Tuesday, October 24, 2023

Using Computational Neuroimaging to Characterize Neural Priority Maps Supporting Visual Cognition

4:00 PM to 5:30 PM

Lurie Biomedical Engineering Building (LBME), Room 1170

Functional MRI Speaker Series 

Much of the visual system is organized according to visual retinotopic space, and activation patterns within each retinotopically-defined region (e.g., V1) can be considered as neural ‘priority maps’ – maps of the relative importance of different elements in the visual environment. In my lab’s research, we seek to understand how visual regions index priority aspects based on image-computable stimulus salience and an observer’s behavioral goals. To accomplish this goal, we develop and apply computational neuroimaging methods to reconstruct and quantify population-level neural representations and assay predictive neural encoding models. In this talk, I will describe the methods we’ve developed and show results from several key empirical tests of priority map theory establishing how different retinotopic visual regions in the human cortex differentially compute priority maps based on stimulus properties (luminance contrast, salience-defining feature) and task demands (behaviorally-relevant location or feature). Additionally, based on data acquired in the absence of visual stimulation, I will show how Bayesian generative models can be used to show how activation patterns in these priority maps support performance on tasks requiring visual working memory. Overall, I hope to convince you that these results support a theoretical framework whereby visual-spatial cognition can operate via multiple interacting neural priority maps, with different regions preferentially indexing stimulus and task-related priority aspects.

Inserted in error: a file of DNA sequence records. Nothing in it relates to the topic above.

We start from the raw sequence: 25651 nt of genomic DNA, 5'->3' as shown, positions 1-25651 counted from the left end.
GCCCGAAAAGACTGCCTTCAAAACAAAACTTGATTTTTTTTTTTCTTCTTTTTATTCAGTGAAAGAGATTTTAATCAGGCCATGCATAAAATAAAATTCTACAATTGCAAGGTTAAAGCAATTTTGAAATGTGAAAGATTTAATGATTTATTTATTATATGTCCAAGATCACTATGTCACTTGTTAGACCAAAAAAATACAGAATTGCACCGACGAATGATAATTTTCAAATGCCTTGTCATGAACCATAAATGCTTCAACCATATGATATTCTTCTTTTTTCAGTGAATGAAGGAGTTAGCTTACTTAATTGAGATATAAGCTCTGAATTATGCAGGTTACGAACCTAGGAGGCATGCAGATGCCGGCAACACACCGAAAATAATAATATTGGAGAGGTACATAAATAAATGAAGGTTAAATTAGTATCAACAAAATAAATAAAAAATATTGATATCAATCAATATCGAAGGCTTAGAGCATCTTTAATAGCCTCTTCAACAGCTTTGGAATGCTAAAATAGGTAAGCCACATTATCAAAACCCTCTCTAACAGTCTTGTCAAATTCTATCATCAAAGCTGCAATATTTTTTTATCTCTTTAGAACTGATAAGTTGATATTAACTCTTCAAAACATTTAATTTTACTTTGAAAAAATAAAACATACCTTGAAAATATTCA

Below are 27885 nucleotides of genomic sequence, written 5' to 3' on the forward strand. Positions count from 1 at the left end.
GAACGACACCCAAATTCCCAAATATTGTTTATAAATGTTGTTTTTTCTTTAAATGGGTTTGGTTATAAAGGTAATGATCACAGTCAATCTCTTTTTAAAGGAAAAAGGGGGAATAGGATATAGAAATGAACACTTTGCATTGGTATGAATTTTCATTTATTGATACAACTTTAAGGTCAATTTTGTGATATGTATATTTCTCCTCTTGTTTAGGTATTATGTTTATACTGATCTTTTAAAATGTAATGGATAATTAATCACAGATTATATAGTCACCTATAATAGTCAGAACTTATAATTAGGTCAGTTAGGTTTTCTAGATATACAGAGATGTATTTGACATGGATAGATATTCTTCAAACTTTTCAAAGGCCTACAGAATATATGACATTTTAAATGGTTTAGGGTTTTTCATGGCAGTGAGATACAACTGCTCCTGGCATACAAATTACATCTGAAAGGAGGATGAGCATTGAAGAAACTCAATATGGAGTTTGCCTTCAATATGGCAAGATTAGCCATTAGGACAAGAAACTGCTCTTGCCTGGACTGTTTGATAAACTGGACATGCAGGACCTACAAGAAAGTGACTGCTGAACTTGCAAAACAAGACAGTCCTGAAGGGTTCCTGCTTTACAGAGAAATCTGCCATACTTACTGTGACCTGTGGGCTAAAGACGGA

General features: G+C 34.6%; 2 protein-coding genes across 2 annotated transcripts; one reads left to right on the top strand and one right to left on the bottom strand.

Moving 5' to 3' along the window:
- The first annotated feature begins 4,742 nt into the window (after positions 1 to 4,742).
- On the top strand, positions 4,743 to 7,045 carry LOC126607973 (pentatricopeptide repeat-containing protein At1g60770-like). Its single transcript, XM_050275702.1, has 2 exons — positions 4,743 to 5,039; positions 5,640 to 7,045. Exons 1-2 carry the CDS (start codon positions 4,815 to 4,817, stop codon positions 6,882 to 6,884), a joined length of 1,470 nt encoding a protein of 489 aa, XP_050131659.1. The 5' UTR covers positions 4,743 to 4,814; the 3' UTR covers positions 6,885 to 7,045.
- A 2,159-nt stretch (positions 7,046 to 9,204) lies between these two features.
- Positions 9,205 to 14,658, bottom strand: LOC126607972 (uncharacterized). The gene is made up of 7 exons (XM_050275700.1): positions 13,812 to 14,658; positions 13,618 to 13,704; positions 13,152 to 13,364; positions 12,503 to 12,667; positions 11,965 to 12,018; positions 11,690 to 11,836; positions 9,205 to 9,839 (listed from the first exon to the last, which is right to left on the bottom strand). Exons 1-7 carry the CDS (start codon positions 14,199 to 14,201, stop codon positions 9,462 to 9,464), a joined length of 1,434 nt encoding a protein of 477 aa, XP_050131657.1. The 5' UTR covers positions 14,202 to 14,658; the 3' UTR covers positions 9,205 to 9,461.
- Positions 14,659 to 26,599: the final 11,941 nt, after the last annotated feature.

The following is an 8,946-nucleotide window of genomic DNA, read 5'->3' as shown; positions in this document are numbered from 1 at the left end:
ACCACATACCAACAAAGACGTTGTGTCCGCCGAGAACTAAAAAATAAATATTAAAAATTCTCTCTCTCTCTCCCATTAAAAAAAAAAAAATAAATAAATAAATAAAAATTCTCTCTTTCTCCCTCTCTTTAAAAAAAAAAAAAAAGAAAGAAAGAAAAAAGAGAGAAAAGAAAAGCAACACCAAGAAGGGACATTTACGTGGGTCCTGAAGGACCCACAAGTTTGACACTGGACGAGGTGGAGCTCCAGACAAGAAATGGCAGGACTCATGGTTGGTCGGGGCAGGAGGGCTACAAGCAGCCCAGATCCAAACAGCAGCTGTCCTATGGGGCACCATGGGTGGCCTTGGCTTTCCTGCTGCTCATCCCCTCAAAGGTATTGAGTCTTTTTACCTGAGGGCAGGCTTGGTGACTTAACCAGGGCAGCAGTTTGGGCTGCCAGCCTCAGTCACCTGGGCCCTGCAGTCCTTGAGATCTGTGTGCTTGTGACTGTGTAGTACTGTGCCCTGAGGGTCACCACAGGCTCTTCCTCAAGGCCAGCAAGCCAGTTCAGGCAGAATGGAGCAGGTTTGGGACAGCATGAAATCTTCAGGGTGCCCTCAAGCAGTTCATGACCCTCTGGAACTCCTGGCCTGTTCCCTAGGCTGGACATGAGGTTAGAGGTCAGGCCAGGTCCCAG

*Light refreshments will be served.

Thomas Sprague, Ph.D.

Assistant Professor
University of California, San Diego

Thomas (Tommy) Sprague received his BA in Cognitive Sciences from Rice University in Houston, TX in 2010 and his PhD in Neurosciences with a Specialization in Computational Neurosciences from the University of California, San Diego in 2016. His graduate work with John Serences sought to develop and apply novel multivariate analysis methods to human neuroimaging techniques to understand how neural systems represent information in support of dynamic behavioral goals. Prior to joining the faculty at UCSB, Dr. Sprague worked as a postdoctoral fellowship with Clayton Curtis and Wei Ji Ma studying how neural systems represent both the contents of visual working memory, but also their ‘uncertainty’, by building new multivariate analysis methods.